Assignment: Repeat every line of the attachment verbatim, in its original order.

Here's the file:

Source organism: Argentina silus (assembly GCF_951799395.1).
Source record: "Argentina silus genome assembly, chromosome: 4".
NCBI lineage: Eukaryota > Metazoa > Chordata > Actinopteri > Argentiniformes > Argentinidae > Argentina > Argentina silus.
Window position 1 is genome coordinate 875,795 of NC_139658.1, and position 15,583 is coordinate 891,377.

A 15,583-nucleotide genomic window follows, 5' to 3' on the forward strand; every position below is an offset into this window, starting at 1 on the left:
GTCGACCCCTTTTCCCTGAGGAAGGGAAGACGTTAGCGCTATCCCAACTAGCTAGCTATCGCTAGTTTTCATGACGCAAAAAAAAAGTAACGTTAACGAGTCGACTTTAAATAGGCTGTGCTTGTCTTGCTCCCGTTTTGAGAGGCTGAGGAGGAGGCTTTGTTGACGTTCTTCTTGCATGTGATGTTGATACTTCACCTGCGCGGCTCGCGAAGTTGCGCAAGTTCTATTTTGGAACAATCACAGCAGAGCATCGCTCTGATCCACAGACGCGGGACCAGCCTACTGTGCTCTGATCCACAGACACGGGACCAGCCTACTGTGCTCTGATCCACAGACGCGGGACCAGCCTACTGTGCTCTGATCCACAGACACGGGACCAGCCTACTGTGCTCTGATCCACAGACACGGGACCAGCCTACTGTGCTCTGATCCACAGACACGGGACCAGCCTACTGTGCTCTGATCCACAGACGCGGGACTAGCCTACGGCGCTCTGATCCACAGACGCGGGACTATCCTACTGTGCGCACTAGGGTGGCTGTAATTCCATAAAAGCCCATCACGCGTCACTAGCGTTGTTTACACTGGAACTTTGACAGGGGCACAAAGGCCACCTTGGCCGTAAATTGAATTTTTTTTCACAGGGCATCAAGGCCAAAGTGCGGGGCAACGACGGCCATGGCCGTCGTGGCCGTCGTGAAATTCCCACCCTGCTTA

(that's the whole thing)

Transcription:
Source organism: Argentina silus (assembly GCF_951799395.1).
Source record: "Argentina silus genome assembly, chromosome: 4".
NCBI lineage: Eukaryota > Metazoa > Chordata > Actinopteri > Argentiniformes > Argentinidae > Argentina > Argentina silus.
Window position 1 is genome coordinate 875,795 of NC_139658.1, and position 15,583 is coordinate 891,377.

A 15,583-nucleotide genomic window follows, 5' to 3' on the forward strand; every position below is an offset into this window, starting at 1 on the left:
GTCGACCCCTTTTCCCTGAGGAAGGGAAGACGTTAGCGCTATCCCAACTAGCTAGCTATCGCTAGTTTTCATGACGCAAAAAAAAAGTAACGTTAACGAGTCGACTTTAAATAGGCTGTGCTTGTCTTGCTCCCGTTTTGAGAGGCTGAGGAGGAGGCTTTGTTGACGTTCTTCTTGCATGTGATGTTGATACTTCACCTGCGCGGCTCGCGAAGTTGCGCAAGTTCTATTTTGGAACAATCACAGCAGAGCATCGCTCTGATCCACAGACGCGGGACCAGCCTACTGTGCTCTGATCCACAGACACGGGACCAGCCTACTGTGCTCTGATCCACAGACGCGGGACCAGCCTACTGTGCTCTGATCCACAGACACGGGACCAGCCTACTGTGCTCTGATCCACAGACACGGGACCAGCCTACTGTGCTCTGATCCACAGACACGGGACCAGCCTACTGTGCTCTGATCCACAGACGCGGGACTAGCCTACGGCGCTCTGATCCACAGACGCGGGACTATCCTACTGTGCGCACTAGGGTGGCTGTAATTCCATAAAAGCCCATCACGCGTCACTAGCGTTGTTTACACTGGAACTTTGACAGGGGCACAAAGGCCACCTTGGCCGTAAATTGAATTTTTTTTCACAGGGCATCAAGGCCAAAGTGCGGGGCAACGACGGCCATGGCCGTCGTGGCCGTCGTGAAATTCCCACCCTGCTTA